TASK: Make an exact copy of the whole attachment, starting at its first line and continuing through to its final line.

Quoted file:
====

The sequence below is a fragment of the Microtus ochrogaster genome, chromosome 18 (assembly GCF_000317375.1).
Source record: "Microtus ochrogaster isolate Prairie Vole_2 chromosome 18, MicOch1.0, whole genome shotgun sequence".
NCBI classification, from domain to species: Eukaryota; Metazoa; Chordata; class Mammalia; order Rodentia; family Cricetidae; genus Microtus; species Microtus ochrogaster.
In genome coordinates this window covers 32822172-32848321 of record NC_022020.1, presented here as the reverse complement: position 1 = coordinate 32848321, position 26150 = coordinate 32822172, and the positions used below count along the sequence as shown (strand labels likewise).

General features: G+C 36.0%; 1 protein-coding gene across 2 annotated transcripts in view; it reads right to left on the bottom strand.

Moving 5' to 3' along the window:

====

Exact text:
The sequence below is a fragment of the Microtus ochrogaster genome, chromosome 18 (assembly GCF_000317375.1).
Source record: "Microtus ochrogaster isolate Prairie Vole_2 chromosome 18, MicOch1.0, whole genome shotgun sequence".
NCBI classification, from domain to species: Eukaryota; Metazoa; Chordata; class Mammalia; order Rodentia; family Cricetidae; genus Microtus; species Microtus ochrogaster.
In genome coordinates this window covers 32822172-32848321 of record NC_022020.1, presented here as the reverse complement: position 1 = coordinate 32848321, position 26150 = coordinate 32822172, and the positions used below count along the sequence as shown (strand labels likewise).

General features: G+C 36.0%; 1 protein-coding gene across 2 annotated transcripts in view; it reads right to left on the bottom strand.

Moving 5' to 3' along the window: